1815-1820 ca. Navy Blue Wool Tailcoat, English Double-breasted coat of blue wool, cut away in the front. With a fairly deep roll collar, a double row of five brass buttons, and four further brass buttons at the back. The wrists fasten with two cloth-covered buttons. With oblique false pocket flaps, one on each side, with deep pockets below them entered vertically, and another deep pocket inside entered horizontally. Lined with wool. Hand-sewn. Great Britain (made). Wool, lined with wool, brass, hand-sewn. ‘Hammond Turner & Sons, Extra Superfine’ Stamped behind the brass buttons. The cut-away coat remained formal daywear for men until the 1850s. This example has long tight sleeves, puffed at the shoulder, a style typical of the period 1815-1820. The roll collar has an M-shape notch, introduced about 1803, and the coat has a waist seam. via Victoria and Albert Museum, London, UK. Given by Lady Osborn. Follow Suzi Love … Continue reading →
1780 ca. Man’s Gold Silk Banyan, British. via Metropolitan Museum New York City, U.S.A. metmuseum.org For at-home wear, a gentleman had a dressing gown, often with a matching waistcoat, and an undress cap or turban. From the Metropolitan Museum, New York City, USA.: ‘For at-home wear, a gentleman had a dressing gown, often with a matching waistcoat, and an undress cap or turban. As for breeches, they were not designed especially for this casual ensemble, but rather borrowed from other suits. The dressing gown was cut like a man’s loose coat and usually hung to the floor, though there were also versions that stopped below the knees. Since there were no fastenings, the wearer overlapped the dressing gown in front when he walked so that the sides did not billow out behind him. The sleeves were originally rolled back to form cuffs, but later dressing gowns display the fashionable cuff of their period. In England these dressing gowns were called “banyans” or “Indian nightgowns” because of their kimono-like form and Eastern origin. Banyans were made in a variety of fabrics, including silk brocades, damasks, and printed cottons. Winter banyans were occasionally quilted for extra warmth. Gentlemen received friends while attired in banyans as a sign of their informality and of their intimacy with the visitor. By the 1780s, gentlemen ventured out of doors in this comfortable and stylish costume. According to Town and Country Magazine in 1785: “Banyans are worn in every part of the town from Wapping to Westminster, and if a sword is occasionally put on it sticks out of the middle of the slit behind. This however is the fashion, the ton, and what can a man do? He must wear a banyan.” This yellow damask banyan with its bold Chinese Chippendale – inspired pattern … Continue reading →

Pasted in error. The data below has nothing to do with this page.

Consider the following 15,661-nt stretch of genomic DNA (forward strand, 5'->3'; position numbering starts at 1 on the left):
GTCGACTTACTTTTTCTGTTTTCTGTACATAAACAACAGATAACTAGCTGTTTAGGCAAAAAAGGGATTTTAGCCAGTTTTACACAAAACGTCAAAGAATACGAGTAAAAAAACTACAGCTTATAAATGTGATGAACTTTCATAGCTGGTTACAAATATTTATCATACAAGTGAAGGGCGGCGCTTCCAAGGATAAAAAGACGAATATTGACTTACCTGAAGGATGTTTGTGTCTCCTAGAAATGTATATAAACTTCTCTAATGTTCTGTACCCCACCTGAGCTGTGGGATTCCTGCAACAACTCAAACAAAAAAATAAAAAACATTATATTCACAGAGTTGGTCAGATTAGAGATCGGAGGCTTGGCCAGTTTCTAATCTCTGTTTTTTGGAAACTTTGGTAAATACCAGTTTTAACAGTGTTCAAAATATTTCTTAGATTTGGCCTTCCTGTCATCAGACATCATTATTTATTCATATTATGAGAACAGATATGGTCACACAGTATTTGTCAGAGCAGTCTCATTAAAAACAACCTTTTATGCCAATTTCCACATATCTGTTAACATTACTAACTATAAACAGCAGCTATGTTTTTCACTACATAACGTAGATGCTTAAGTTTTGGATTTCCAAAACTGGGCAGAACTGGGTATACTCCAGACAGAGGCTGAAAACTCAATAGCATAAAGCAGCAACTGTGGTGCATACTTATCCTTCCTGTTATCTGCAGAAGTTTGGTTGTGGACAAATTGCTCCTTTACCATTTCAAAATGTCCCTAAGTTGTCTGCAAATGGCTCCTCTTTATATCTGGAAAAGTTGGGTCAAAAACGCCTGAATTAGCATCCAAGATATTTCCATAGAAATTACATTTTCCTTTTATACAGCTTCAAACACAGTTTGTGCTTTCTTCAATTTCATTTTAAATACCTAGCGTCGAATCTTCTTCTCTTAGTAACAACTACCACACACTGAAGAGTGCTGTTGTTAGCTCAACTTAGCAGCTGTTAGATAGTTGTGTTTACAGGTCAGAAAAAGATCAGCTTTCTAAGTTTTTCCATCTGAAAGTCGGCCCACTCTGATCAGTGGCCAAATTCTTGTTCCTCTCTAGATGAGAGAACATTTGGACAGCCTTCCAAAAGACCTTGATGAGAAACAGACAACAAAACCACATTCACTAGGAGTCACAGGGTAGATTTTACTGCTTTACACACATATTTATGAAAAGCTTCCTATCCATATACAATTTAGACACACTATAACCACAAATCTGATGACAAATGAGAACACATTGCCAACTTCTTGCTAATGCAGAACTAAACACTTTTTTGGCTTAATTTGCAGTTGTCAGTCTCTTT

18th Century, or 1700s, Men’s Three Piece Suits of Coat, Vest, and Breeches.
Georgian Gentleman’s FashionContinue reading →
18th Century Gentleman’s Wedding Suit.
Typical of the type of outfit a gentleman in the Georgian Era would wear to a wedding or important event. The jacket flares from the waist into multiple folds to give easier movement and the front has a long line of matching buttons. The breeches have a buttoning front flap. Part of the costume collection at Ham House, Surrey, UK. Part of the National Trust, UK. nationaltrustimages.org.ukContinue reading →
Weird historical pants for menContinue reading →